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Shares in Sportradar have slumped nearly 15% despite the company reporting a total revenue increase of 23.6% in Q1 2023 and 55% annual growth from the US.

Topline numbers

Revenue in Q1 2023 grew 23.6% year-on-year to €207.6m.

The company’s Rest of World (non-US) Betting segment continued to generate the lion’s share of revenue, at €108.5m, a 25.1% increase year-on-year.

The Rest of World AV segment generated €44.6m, down around 3% on the prior year, while the US Betting segment was the fastest growing business area for Sportradar, generating €39.7m in revenue, up 54.8%.

The remaining €14.8m revenue came from ‘all other segments’, up 54.7% year-on-year.

Overall, the business was left with quarterly adjusted EBITDA of €36.7m at a margin of 18%, up from €26.7m on a 16% margin in the prior-year comparative period.

Group profit for the period was down by 17% year-on-year to €6.8m.

News nugget

Effective as of yesterday (9 May), Sportradar has appointed former Zynga finance chief Gerard Griffin as its new CFO.

He takes over from outgoing CFO Ulrich Harmuth, who occupied the role for the past seven months on an interim basis, alongside his primary role as Sportradar’s chief strategy officer.

In other news, Sportradar had a productive quarter across several areas in Q1. 

The company was selected as the successful bidder for the global Association of Tennis Professionals (ATP) data and streaming rights, beginning in 2024, “as a result of the company’s commitment to product innovation,” it claimed.

Sportradar has been a supplier of official ATP Tour and Challenger Tour secondary data feeds since 2022.

The business also announced the integration of its ad:s technology into social media messaging service Snapchat, creating a new channel for betting operators to deploy its paid social media advertising service.

Betting operators will now have the ability to reach Snapchat’s 350 million daily and 750 million monthly active users, it said.

Finally, the business has broadened its footprint in the US college sports space, by renewing its partnership with the Big Ten Network, operator of the oldest Division I collegiate athletic conference in the US.

Sportradar will power the Big Ten’s B1G+ over-the-top platform through the 2024-25 college athletics season, and will manage the platform across web, mobile and connected TV apps, as well as providing UX/UI design and third party integration.

Best quote

“Snap is from a technology perspective very quick in adopting and integrating, so that was naturally a very good partner for us in this. Paid social is a very interesting segment for us and you will see more rollouts here.”

– Sportradar CEO Carsten Koerl on whether ad:s will be integrated with social platforms such as TikTok, Facebook and Instagram following its Snapchat integration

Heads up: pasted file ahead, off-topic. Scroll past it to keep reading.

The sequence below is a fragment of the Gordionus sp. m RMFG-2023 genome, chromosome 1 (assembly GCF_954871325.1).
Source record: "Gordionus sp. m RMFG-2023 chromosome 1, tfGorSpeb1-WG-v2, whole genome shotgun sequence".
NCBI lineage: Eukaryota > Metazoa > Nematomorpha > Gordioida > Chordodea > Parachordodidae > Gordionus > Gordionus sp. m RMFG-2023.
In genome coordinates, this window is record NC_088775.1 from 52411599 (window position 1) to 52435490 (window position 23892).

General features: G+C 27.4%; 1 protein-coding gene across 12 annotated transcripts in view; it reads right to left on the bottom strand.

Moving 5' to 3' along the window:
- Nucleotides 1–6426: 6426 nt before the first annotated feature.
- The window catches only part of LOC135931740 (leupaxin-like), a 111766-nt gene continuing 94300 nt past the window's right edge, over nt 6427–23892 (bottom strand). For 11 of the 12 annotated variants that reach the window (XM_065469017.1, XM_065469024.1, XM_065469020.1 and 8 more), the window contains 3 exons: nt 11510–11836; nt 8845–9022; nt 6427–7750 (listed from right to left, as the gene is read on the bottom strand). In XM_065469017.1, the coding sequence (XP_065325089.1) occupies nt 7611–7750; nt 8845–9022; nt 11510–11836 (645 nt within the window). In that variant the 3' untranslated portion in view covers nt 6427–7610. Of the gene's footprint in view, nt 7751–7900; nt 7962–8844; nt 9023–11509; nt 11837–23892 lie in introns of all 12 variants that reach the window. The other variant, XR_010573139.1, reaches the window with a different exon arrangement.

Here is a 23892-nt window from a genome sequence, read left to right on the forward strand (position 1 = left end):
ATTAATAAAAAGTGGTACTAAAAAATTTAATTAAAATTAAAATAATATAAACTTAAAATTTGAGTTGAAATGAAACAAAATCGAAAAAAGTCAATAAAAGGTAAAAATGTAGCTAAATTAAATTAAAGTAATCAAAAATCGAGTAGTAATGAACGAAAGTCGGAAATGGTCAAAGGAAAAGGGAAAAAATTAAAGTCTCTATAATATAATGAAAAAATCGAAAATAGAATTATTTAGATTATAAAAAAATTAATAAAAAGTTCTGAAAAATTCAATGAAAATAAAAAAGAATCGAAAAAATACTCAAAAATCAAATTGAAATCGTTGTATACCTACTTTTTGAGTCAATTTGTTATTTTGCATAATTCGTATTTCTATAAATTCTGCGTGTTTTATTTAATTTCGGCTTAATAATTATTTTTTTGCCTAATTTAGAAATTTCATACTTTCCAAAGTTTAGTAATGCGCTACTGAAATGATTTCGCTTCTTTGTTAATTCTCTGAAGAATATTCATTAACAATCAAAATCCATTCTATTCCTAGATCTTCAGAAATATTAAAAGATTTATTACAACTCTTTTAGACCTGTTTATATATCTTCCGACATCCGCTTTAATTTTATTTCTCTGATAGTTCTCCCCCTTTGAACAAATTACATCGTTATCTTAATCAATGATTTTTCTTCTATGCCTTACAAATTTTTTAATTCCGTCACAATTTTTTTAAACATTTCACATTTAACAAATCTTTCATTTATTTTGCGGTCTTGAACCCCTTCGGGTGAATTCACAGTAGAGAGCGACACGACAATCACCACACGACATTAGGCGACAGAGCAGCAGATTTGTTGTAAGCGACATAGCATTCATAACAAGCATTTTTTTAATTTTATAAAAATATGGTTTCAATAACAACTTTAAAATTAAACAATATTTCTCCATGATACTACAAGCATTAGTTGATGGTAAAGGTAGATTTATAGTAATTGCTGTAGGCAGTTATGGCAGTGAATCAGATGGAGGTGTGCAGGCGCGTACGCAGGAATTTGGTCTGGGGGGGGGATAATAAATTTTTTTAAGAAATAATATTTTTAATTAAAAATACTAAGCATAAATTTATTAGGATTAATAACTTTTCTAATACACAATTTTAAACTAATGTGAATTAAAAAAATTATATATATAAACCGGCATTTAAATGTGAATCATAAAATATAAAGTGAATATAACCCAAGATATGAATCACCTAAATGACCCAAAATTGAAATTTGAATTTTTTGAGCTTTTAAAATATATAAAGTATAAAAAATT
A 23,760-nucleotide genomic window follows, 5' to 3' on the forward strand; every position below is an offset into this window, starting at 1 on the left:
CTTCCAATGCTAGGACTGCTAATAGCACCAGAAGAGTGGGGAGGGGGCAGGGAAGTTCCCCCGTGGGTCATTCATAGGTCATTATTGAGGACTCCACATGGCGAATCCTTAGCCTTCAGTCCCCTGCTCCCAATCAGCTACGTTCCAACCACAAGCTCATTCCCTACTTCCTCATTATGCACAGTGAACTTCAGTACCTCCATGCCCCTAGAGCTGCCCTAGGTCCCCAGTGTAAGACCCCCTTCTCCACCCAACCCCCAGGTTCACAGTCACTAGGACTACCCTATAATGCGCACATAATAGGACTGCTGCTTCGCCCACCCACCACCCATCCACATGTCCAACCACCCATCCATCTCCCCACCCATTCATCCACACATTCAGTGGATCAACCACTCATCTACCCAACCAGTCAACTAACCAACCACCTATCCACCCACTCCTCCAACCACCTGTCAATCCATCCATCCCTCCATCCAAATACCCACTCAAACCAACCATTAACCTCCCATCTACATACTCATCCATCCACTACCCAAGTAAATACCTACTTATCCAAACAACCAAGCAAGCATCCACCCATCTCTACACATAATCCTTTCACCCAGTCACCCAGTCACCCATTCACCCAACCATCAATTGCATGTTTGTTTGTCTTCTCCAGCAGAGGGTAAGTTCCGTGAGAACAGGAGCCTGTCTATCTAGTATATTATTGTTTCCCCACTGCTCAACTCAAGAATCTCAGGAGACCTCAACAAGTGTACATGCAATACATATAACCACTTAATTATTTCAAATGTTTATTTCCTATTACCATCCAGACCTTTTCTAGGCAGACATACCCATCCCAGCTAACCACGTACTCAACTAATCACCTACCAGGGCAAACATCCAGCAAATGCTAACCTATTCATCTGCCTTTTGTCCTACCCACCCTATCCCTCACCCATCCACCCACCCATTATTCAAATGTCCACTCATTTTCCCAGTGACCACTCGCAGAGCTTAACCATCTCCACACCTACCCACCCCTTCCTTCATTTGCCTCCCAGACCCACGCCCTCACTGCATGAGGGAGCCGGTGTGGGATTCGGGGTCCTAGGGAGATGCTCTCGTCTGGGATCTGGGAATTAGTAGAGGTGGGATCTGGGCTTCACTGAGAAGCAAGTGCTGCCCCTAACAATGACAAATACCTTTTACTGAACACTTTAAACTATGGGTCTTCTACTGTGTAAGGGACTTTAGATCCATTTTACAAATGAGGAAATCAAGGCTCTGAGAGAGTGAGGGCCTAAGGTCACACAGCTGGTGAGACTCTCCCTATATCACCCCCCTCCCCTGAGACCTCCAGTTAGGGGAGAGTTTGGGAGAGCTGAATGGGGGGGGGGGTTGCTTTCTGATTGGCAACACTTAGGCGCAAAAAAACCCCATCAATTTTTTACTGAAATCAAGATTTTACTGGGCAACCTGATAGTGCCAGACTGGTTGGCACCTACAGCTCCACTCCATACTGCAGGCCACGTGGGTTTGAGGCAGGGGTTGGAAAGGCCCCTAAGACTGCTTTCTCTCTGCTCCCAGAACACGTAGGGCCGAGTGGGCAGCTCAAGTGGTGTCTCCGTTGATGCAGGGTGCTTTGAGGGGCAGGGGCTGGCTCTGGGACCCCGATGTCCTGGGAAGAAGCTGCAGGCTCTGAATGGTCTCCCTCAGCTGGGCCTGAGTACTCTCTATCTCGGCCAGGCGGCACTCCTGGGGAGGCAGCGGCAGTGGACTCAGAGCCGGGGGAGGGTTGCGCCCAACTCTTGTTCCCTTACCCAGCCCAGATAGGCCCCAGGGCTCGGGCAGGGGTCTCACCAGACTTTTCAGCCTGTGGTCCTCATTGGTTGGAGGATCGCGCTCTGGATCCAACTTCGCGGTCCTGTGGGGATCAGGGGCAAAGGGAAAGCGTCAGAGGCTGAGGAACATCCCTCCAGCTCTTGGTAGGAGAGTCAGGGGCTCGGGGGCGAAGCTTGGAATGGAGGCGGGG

Best question

Sportradar has recently put significant investment into the development of AI technology to help automate some of its processes and develop better products for operators.

Bernie McTernan of Needham and Co asked management how that investment is expected to drive future growth for the company, and over what timeframe.

In response, CEO Koerl said: “The industry is in a transformation process, so we are replacing human beings collecting sport information with digital systems. That’s a continuous process, and it will be rolled out over most of the sports. 

“What it provides is much deeper insights into the sports, and allows us to create new, value-creating products for our clients. So the answer here is it’s a continuous investment. 

“We need to do it to stay on top of the technology, and to serve clients with products which are creating value for them.”

Koerl explained that the technology has been proven first in racquet sports, with tennis and table tennis being the first to demonstrate its uses.

He added that the business is “working heavily in the background” with both the NHL and NBA, on using deep data for creating insights and assessing probabilities in hockey and basketball.

In turn, he said, the developments will help to drive new and innovative products for operators.

“So the answer is that it’s an industry transformation, and the market is very hungry for the data and for products which are based on this,” Koerl concluded.

Current trading and outlook

Following the release of its Q1 results, Sportradar has reaffirmed previously issued revenue guidance for the full year 2023 of between €902m and €920m.

Adjusted EBITDA for the year is expected to come in between €157m and €167m, at a margin between 17% and 18%.

If those targets are achieved, year-on-year EBITDA growth will be somewhere between 25% and 33% compared to 2022.

As of the end of the quarter, the business holds €239.6m in cash and cash equivalents and a revolving credit facility of €220m, providing total liquidity of €459.6m.

However, the stock fell by some 15% following the publication of the Q1 2023 financial results.

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